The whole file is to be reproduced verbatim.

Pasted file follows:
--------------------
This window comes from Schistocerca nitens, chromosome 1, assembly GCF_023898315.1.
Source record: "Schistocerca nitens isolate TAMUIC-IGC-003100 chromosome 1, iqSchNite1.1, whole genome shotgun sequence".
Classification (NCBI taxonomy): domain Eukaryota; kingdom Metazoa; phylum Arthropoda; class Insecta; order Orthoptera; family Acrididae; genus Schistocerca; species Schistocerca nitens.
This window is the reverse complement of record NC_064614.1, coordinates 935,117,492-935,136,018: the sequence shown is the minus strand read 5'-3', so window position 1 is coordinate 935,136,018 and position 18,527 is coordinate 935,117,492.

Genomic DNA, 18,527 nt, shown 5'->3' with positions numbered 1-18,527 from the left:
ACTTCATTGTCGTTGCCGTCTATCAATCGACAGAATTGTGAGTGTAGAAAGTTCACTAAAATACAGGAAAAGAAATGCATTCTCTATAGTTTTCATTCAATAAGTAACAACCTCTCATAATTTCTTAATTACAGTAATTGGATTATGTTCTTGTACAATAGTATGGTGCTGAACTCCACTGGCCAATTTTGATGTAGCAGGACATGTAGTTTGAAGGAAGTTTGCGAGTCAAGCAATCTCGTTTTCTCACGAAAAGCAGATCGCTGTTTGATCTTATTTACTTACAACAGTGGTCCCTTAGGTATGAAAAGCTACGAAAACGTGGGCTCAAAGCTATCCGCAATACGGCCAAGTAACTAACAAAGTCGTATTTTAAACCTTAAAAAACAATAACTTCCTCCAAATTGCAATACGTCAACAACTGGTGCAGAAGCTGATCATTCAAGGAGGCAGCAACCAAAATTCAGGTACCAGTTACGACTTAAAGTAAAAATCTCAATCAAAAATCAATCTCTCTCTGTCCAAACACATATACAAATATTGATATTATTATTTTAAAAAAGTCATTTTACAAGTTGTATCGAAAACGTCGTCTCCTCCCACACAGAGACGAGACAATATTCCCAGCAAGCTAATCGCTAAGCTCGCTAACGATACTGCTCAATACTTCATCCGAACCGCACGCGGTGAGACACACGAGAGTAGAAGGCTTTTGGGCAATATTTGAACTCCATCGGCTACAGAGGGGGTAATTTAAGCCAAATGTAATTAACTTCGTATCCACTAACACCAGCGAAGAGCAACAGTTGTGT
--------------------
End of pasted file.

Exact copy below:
This window comes from Schistocerca nitens, chromosome 1, assembly GCF_023898315.1.
Source record: "Schistocerca nitens isolate TAMUIC-IGC-003100 chromosome 1, iqSchNite1.1, whole genome shotgun sequence".
Classification (NCBI taxonomy): domain Eukaryota; kingdom Metazoa; phylum Arthropoda; class Insecta; order Orthoptera; family Acrididae; genus Schistocerca; species Schistocerca nitens.
This window is the reverse complement of record NC_064614.1, coordinates 935,117,492-935,136,018: the sequence shown is the minus strand read 5'-3', so window position 1 is coordinate 935,136,018 and position 18,527 is coordinate 935,117,492.

Genomic DNA, 18,527 nt, shown 5'->3' with positions numbered 1-18,527 from the left:
ACTTCATTGTCGTTGCCGTCTATCAATCGACAGAATTGTGAGTGTAGAAAGTTCACTAAAATACAGGAAAAGAAATGCATTCTCTATAGTTTTCATTCAATAAGTAACAACCTCTCATAATTTCTTAATTACAGTAATTGGATTATGTTCTTGTACAATAGTATGGTGCTGAACTCCACTGGCCAATTTTGATGTAGCAGGACATGTAGTTTGAAGGAAGTTTGCGAGTCAAGCAATCTCGTTTTCTCACGAAAAGCAGATCGCTGTTTGATCTTATTTACTTACAACAGTGGTCCCTTAGGTATGAAAAGCTACGAAAACGTGGGCTCAAAGCTATCCGCAATACGGCCAAGTAACTAACAAAGTCGTATTTTAAACCTTAAAAAACAATAACTTCCTCCAAATTGCAATACGTCAACAACTGGTGCAGAAGCTGATCATTCAAGGAGGCAGCAACCAAAATTCAGGTACCAGTTACGACTTAAAGTAAAAATCTCAATCAAAAATCAATCTCTCTCTGTCCAAACACATATACAAATATTGATATTATTATTTTAAAAAAGTCATTTTACAAGTTGTATCGAAAACGTCGTCTCCTCCCACACAGAGACGAGACAATATTCCCAGCAAGCTAATCGCTAAGCTCGCTAACGATACTGCTCAATACTTCATCCGAACCGCACGCGGTGAGACACACGAGAGTAGAAGGCTTTTGGGCAATATTTGAACTCCATCGGCTACAGAGGGGGTAATTTAAGCCAAATGTAATTAACTTCGTATCCACTAACACCAGCGAAGAGCAACAGTTGTGT